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Nonclassicality as the failure of noncontextuality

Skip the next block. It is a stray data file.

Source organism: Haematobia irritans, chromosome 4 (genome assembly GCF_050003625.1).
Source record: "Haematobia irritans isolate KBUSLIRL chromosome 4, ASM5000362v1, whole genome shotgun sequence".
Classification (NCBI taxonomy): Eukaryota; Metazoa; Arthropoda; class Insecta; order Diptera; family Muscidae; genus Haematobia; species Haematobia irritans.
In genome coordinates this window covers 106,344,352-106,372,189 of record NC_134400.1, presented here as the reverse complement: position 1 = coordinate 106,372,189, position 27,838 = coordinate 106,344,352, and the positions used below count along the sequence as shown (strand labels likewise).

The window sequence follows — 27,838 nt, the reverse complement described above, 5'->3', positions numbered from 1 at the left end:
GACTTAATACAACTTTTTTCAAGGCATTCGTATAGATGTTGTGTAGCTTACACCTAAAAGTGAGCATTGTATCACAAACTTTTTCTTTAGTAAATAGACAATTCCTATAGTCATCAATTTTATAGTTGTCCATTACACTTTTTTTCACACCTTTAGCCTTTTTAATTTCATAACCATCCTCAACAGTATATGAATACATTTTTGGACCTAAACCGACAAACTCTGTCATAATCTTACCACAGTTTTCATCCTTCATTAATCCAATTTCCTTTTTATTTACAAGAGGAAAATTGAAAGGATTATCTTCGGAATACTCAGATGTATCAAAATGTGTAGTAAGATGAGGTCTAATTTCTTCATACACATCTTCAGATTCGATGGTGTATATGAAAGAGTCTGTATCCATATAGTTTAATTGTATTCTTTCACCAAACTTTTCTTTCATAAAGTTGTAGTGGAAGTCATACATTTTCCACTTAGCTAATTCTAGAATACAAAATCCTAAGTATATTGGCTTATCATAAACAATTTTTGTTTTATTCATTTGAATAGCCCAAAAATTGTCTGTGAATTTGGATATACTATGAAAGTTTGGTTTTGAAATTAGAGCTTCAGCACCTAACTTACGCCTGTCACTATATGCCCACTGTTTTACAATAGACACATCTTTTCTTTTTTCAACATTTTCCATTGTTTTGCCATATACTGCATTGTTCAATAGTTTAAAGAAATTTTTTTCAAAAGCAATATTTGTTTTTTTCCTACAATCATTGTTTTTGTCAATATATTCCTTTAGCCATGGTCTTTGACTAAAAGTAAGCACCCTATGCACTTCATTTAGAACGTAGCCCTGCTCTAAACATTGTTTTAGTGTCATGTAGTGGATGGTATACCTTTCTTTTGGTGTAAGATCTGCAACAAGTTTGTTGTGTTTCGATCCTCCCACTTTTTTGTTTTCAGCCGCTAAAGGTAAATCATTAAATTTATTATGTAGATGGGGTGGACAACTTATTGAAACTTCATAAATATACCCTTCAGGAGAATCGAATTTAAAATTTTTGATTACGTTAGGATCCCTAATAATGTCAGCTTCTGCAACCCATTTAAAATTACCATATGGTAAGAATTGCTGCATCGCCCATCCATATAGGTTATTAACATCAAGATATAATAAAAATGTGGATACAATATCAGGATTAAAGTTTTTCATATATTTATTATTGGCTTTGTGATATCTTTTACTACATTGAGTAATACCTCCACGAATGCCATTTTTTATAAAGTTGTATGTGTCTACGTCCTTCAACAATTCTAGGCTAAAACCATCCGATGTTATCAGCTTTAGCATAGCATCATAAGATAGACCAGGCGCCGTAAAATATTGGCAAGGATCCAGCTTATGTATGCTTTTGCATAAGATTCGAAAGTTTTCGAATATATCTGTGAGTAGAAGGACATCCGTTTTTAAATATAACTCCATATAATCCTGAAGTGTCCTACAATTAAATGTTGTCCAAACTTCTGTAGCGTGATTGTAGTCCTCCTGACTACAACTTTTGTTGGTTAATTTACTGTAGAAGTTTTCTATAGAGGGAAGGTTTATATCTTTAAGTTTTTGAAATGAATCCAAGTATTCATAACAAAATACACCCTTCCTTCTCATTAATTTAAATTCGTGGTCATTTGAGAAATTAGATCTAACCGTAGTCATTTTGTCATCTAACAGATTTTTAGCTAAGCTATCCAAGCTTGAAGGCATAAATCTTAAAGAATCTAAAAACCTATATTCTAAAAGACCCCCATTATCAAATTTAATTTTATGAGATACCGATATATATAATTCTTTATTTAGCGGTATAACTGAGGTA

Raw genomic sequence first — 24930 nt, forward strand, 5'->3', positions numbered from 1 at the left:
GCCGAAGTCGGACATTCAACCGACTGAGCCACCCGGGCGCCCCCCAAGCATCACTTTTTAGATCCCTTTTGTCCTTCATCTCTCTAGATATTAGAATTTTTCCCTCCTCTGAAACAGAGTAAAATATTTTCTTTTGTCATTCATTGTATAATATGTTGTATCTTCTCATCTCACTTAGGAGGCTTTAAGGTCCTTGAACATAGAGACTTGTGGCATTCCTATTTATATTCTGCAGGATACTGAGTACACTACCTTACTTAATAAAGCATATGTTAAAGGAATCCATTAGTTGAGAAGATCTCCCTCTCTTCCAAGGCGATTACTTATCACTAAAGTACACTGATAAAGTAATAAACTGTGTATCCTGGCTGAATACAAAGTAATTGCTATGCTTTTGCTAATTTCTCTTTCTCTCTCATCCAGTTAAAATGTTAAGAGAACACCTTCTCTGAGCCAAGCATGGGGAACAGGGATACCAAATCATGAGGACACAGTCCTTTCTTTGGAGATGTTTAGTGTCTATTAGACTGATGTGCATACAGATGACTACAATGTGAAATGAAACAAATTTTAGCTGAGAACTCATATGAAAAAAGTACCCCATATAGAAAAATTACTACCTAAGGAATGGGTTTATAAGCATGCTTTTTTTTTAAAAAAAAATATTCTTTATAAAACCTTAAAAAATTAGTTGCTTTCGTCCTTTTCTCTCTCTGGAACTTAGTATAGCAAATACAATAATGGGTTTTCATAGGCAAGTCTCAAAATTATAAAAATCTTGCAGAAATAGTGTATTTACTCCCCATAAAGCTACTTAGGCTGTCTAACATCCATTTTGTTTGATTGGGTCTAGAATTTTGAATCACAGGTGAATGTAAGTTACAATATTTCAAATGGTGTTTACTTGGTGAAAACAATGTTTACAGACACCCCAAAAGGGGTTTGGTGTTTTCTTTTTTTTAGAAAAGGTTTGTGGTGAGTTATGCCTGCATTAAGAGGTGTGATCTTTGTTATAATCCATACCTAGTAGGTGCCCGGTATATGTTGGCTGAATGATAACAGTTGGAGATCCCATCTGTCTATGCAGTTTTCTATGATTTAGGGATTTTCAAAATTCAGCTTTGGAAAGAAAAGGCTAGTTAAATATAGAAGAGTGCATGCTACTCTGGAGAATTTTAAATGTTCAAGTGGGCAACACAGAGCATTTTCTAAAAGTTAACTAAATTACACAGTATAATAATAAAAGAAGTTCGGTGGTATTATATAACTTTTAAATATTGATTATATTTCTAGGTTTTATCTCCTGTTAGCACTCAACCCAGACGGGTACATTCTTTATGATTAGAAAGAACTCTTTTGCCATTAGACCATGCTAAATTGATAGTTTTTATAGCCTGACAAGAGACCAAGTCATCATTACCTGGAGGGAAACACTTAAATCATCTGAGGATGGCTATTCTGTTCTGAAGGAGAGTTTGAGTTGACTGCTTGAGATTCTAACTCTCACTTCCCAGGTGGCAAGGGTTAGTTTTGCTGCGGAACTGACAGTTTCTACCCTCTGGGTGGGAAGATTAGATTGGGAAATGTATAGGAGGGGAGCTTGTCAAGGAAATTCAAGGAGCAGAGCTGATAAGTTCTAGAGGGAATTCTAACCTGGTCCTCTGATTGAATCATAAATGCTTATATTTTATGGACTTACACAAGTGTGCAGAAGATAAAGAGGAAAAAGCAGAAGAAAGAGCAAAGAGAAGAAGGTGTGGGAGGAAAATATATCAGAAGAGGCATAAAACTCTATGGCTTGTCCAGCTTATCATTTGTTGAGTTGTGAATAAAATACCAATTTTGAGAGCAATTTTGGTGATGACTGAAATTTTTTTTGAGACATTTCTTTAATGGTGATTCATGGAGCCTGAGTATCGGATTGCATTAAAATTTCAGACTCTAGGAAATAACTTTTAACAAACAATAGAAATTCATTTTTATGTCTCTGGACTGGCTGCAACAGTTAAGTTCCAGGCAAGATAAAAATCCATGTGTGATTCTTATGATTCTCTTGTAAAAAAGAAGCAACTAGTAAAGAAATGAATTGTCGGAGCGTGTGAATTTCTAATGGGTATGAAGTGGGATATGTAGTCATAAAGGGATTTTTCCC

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To make precise the sense in which nature fails to respect classical physics, one requires a formal notion of "classicality". Ideally, such a notion should be defined operationally, so that it can be subjected to a direct experimental test, and it should be applicable in a wide variety of experimental scenarios, so that it can cover the breadth of phenomena that are thought to defy classical understanding. Bell's notion of local causality fulfills the first criterion but not the second, because it is restricted to scenarios with two or more systems that are space-like separated. The notion of noncontextuality fufills the second criterion, because it is applicable to any experiment (even those on a single system), but it is a long-standing question whether it can be made to fulfill the first. Previous attempts to experimentally test noncontextuality have all presumed certain idealizations that do not hold in real experiments, namely, noiseless measurements and exact operational equivalences. In this talk, I will describe how one can devise experimental tests that are free of these idealizations using an operational notion of noncontextuality that applies to both preparations and measurements. These new theoretical insights raise the bar significantly for any claim of an experimental demonstration of nonclassicality. They also provide the means of determining, for any phenomenon that is typically thought to defy classical explanation, which experimentally-testable features of that phenomenon, if any, conflict with the assumption of a noncontextual model.